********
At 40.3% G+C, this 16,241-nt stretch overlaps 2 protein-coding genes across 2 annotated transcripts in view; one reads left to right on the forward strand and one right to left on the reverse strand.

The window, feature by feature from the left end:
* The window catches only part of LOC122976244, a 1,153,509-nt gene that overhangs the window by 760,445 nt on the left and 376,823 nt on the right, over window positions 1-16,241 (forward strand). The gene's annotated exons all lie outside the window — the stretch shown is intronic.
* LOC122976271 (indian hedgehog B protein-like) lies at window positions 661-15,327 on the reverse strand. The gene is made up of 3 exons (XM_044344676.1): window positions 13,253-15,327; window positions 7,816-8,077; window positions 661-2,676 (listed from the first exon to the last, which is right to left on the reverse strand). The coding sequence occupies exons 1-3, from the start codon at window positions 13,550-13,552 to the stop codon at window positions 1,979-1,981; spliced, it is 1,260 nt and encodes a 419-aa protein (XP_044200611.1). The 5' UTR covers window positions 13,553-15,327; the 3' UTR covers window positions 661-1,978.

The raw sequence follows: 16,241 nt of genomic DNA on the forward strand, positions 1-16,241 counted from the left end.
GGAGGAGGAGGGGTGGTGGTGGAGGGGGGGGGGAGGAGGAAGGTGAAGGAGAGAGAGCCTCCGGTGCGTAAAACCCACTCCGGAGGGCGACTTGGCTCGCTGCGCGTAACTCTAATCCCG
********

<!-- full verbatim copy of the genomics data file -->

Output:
At 40.3% G+C, this 16,241-nt stretch overlaps 2 protein-coding genes across 2 annotated transcripts in view; one reads left to right on the forward strand and one right to left on the reverse strand.

The window, feature by feature from the left end:
* The window catches only part of LOC122976244, a 1,153,509-nt gene that overhangs the window by 760,445 nt on the left and 376,823 nt on the right, over window positions 1-16,241 (forward strand). The gene's annotated exons all lie outside the window — the stretch shown is intronic.
* LOC122976271 (indian hedgehog B protein-like) lies at window positions 661-15,327 on the reverse strand. The gene is made up of 3 exons (XM_044344676.1): window positions 13,253-15,327; window positions 7,816-8,077; window positions 661-2,676 (listed from the first exon to the last, which is right to left on the reverse strand). The coding sequence occupies exons 1-3, from the start codon at window positions 13,550-13,552 to the stop codon at window positions 1,979-1,981; spliced, it is 1,260 nt and encodes a 419-aa protein (XP_044200611.1). The 5' UTR covers window positions 13,553-15,327; the 3' UTR covers window positions 661-1,978.

The raw sequence follows: 16,241 nt of genomic DNA on the forward strand, positions 1-16,241 counted from the left end.
GGAGGAGGAGGGGTGGTGGTGGAGGGGGGGGGGAGGAGGAAGGTGAAGGAGAGAGAGCCTCCGGTGCGTAAAACCCACTCCGGAGGGCGACTTGGCTCGCTGCGCGTAACTCTAATCCCG